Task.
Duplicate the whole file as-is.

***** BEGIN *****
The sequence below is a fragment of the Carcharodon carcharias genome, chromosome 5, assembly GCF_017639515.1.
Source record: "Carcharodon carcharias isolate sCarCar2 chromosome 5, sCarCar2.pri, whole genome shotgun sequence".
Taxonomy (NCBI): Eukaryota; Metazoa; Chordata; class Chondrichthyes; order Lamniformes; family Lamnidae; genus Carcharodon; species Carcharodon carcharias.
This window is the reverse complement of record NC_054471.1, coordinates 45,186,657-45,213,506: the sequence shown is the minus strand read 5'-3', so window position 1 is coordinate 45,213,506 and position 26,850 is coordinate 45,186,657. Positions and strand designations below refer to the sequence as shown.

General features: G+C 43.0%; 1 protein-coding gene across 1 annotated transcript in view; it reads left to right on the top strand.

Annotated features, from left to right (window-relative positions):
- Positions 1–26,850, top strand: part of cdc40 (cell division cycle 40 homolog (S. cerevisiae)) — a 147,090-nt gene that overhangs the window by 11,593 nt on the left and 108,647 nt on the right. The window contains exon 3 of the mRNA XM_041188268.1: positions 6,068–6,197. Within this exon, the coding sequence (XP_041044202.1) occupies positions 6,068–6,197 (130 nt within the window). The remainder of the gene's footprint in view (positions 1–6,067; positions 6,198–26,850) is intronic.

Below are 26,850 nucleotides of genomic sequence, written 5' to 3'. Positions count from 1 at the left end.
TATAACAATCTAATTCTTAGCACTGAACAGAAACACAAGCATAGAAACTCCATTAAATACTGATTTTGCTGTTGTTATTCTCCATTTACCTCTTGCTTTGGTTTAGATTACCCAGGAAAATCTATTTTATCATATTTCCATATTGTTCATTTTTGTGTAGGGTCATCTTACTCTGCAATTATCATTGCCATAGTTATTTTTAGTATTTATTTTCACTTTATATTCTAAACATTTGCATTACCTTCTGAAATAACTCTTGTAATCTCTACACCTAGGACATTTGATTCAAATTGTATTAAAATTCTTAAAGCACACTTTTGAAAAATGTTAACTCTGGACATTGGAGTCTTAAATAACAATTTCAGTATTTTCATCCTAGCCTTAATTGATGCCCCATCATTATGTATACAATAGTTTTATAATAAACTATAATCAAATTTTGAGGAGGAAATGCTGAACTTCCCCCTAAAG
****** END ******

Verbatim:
The sequence below is a fragment of the Carcharodon carcharias genome, chromosome 5, assembly GCF_017639515.1.
Source record: "Carcharodon carcharias isolate sCarCar2 chromosome 5, sCarCar2.pri, whole genome shotgun sequence".
Taxonomy (NCBI): Eukaryota; Metazoa; Chordata; class Chondrichthyes; order Lamniformes; family Lamnidae; genus Carcharodon; species Carcharodon carcharias.
This window is the reverse complement of record NC_054471.1, coordinates 45,186,657-45,213,506: the sequence shown is the minus strand read 5'-3', so window position 1 is coordinate 45,213,506 and position 26,850 is coordinate 45,186,657. Positions and strand designations below refer to the sequence as shown.

General features: G+C 43.0%; 1 protein-coding gene across 1 annotated transcript in view; it reads left to right on the top strand.

Annotated features, from left to right (window-relative positions):
- Positions 1–26,850, top strand: part of cdc40 (cell division cycle 40 homolog (S. cerevisiae)) — a 147,090-nt gene that overhangs the window by 11,593 nt on the left and 108,647 nt on the right. The window contains exon 3 of the mRNA XM_041188268.1: positions 6,068–6,197. Within this exon, the coding sequence (XP_041044202.1) occupies positions 6,068–6,197 (130 nt within the window). The remainder of the gene's footprint in view (positions 1–6,067; positions 6,198–26,850) is intronic.

Below are 26,850 nucleotides of genomic sequence, written 5' to 3'. Positions count from 1 at the left end.
TATAACAATCTAATTCTTAGCACTGAACAGAAACACAAGCATAGAAACTCCATTAAATACTGATTTTGCTGTTGTTATTCTCCATTTACCTCTTGCTTTGGTTTAGATTACCCAGGAAAATCTATTTTATCATATTTCCATATTGTTCATTTTTGTGTAGGGTCATCTTACTCTGCAATTATCATTGCCATAGTTATTTTTAGTATTTATTTTCACTTTATATTCTAAACATTTGCATTACCTTCTGAAATAACTCTTGTAATCTCTACACCTAGGACATTTGATTCAAATTGTATTAAAATTCTTAAAGCACACTTTTGAAAAATGTTAACTCTGGACATTGGAGTCTTAAATAACAATTTCAGTATTTTCATCCTAGCCTTAATTGATGCCCCATCATTATGTATACAATAGTTTTATAATAAACTATAATCAAATTTTGAGGAGGAAATGCTGAACTTCCCCCTAAAG